When hunter-gatherer tribes began to stay put and focus on growing crops, starting around 13,000 years ago, things didn't begin promisingly. The fossil record suggests the switch to farming made us shorter and triggered widespread malnutrition and dental problems. And yet, the agricultural revolution ultimately brought forth cities, writing, and what we know as civilization. So what saved the day?
The answer might well be beer, which is really just what happens when you sprout a bunch of grain, thus releasing its sugars, and then grind it into a mush with water, exposing it to those ubiquitous single-cell microbes we call yeasts. Here's a fascinating National Geographic piece on humanity's long-standing need for a stiff drink:
Indirectly, we may have the nutritional benefits of beer to thank for the invention of writing, and some of the world's earliest cities—for the dawn of history, in other words. Adelheid Otto, an archaeologist at Ludwig-Maximilians University in Munich who co-directs excavations at Tall Bazi [an archeological site in northern Syria], thinks the nutrients that fermenting added to early grain made Mesopotamian civilization viable, providing basic vitamins missing from what was otherwise a depressingly bad diet. "They had bread and barley porridge, plus maybe some meat at feasts. Nutrition was very bad," she says. "But as soon as you have beer, you have everything you need to develop really well. I'm convinced this is why the first high culture arose in the Near East."
Fermentation—the process by which yeasts consume sugars—doesn't just generate alcohol and carbon dioxide. It also delivers "all kinds of nutrients, including such B vitamins as folic acid, niacin, thiamine, and riboflavin," the author, Andrew Curry, notes. Even the alcohol would have been useful to these early settlements, beyond the gift of a buzz—it's toxic to many microbes, helping alcohol-tolerant yeasts colonize the resulting brew and pushing out pathogens that make use sick. And that effect "explains why beer, wine, and other fermented beverages were, at least until the rise of modern sanitation, often healthier to drink than water," Curry writes.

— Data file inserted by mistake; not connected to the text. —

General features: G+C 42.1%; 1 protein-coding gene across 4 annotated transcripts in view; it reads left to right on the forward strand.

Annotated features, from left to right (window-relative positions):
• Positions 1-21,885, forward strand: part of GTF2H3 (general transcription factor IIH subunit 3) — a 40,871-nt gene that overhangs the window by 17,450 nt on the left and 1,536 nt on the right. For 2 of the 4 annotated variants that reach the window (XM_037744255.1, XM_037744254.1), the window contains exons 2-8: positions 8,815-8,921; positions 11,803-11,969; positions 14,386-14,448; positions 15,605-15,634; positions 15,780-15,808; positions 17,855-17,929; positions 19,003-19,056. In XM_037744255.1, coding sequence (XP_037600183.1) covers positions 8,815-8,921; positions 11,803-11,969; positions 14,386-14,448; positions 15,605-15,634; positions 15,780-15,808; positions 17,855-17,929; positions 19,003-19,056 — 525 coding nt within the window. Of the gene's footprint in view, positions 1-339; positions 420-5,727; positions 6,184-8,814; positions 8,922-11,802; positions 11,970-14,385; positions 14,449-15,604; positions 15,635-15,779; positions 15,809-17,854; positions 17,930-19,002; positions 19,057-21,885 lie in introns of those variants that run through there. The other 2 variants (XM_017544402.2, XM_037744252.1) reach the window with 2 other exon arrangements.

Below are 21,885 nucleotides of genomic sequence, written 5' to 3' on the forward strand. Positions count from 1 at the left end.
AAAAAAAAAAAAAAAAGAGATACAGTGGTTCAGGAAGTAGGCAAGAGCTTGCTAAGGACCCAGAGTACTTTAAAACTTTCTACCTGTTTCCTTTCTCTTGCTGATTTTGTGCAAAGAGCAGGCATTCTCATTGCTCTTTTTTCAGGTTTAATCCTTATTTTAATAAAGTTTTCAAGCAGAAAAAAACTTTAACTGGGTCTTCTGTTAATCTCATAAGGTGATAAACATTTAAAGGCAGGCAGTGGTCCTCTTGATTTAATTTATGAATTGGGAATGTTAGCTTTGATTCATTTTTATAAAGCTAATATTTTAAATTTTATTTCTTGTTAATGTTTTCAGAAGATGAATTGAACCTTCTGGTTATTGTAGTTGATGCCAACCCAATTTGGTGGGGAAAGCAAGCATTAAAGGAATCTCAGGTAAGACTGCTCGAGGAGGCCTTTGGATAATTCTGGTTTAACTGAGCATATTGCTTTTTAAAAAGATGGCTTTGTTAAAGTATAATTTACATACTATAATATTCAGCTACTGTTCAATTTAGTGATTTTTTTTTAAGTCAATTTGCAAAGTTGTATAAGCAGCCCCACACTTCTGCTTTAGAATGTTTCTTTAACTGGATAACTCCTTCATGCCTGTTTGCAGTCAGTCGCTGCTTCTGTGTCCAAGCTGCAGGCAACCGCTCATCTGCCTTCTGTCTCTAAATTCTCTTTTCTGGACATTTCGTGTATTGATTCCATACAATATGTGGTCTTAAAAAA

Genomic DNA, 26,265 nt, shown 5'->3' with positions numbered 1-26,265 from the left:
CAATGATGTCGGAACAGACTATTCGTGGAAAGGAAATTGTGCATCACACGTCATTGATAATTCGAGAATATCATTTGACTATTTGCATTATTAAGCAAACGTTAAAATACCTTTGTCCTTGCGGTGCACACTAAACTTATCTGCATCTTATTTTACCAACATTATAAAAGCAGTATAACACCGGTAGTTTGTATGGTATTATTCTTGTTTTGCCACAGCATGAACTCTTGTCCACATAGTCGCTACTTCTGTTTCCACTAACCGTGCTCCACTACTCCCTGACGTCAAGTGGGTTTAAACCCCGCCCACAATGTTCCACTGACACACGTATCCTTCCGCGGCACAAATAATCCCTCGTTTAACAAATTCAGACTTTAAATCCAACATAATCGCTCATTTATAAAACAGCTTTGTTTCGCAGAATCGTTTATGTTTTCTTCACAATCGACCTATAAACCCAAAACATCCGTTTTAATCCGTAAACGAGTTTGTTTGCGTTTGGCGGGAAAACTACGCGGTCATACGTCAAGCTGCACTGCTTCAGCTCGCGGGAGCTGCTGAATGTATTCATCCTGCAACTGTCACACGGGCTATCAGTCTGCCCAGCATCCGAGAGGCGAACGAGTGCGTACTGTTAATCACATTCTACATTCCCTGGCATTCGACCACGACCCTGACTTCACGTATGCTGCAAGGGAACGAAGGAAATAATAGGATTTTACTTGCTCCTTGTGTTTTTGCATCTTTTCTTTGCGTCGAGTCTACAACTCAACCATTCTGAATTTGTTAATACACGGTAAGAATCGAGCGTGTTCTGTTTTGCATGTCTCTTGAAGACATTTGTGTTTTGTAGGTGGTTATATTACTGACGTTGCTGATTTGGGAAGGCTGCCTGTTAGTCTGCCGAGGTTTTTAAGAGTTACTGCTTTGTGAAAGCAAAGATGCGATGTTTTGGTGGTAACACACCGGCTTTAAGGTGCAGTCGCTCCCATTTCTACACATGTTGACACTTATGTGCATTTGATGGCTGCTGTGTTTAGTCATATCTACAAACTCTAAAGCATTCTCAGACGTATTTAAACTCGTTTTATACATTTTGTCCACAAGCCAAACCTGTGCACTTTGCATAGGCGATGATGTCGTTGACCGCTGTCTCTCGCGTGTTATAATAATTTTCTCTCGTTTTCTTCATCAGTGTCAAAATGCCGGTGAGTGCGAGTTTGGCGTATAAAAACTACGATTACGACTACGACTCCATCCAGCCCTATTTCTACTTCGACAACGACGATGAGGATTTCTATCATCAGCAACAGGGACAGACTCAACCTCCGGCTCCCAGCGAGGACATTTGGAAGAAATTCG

That doesn't mean you should replace your daily water intake with beer. Most—not all—Americans have access to clean water, and we have a better variety of nutritious foods available to us than those early agricultural societies seemed to. And of course, we now know that tippling excessively courts other problems, including liver disease. And besides, all of these B vitamins "would have been more present in ancient brews than in our modern filtered and pasteurized varieties."
Still, as Curry notes, emerging research suggests that enjoying a bit of alcohol may be part of what makes us human—and it didn't just help us through the agricultural revolution:
To our fruit-eating primate ancestors swinging through the trees, however, the ethanol in rotting fruit would have had three other appealing characteristics. First, it has a strong, distinctive smell that makes the fruit easy to locate. Second, it's easier to digest, allowing animals to get more of a commodity that was precious back then: calories. Third, its antiseptic qualities repel microbes that might sicken a primate. Millions of years ago one of them developed a taste for fruit that had fallen from the tree. "Our ape ancestors started eating fermented fruits on the forest floor, and that made all the difference," says Nathaniel Dominy, a biological anthropologist at Dartmouth College. "We're preadapted for consuming alcohol."
So wine (fermented fruit juice) got our evolutionary predecessors down from the trees, and beer (fermented grain mush) got our early farming ancestors through an extremely rough transition. Sounds like something to ponder over a beer—preferably, an unfiltered, unpasteurized one.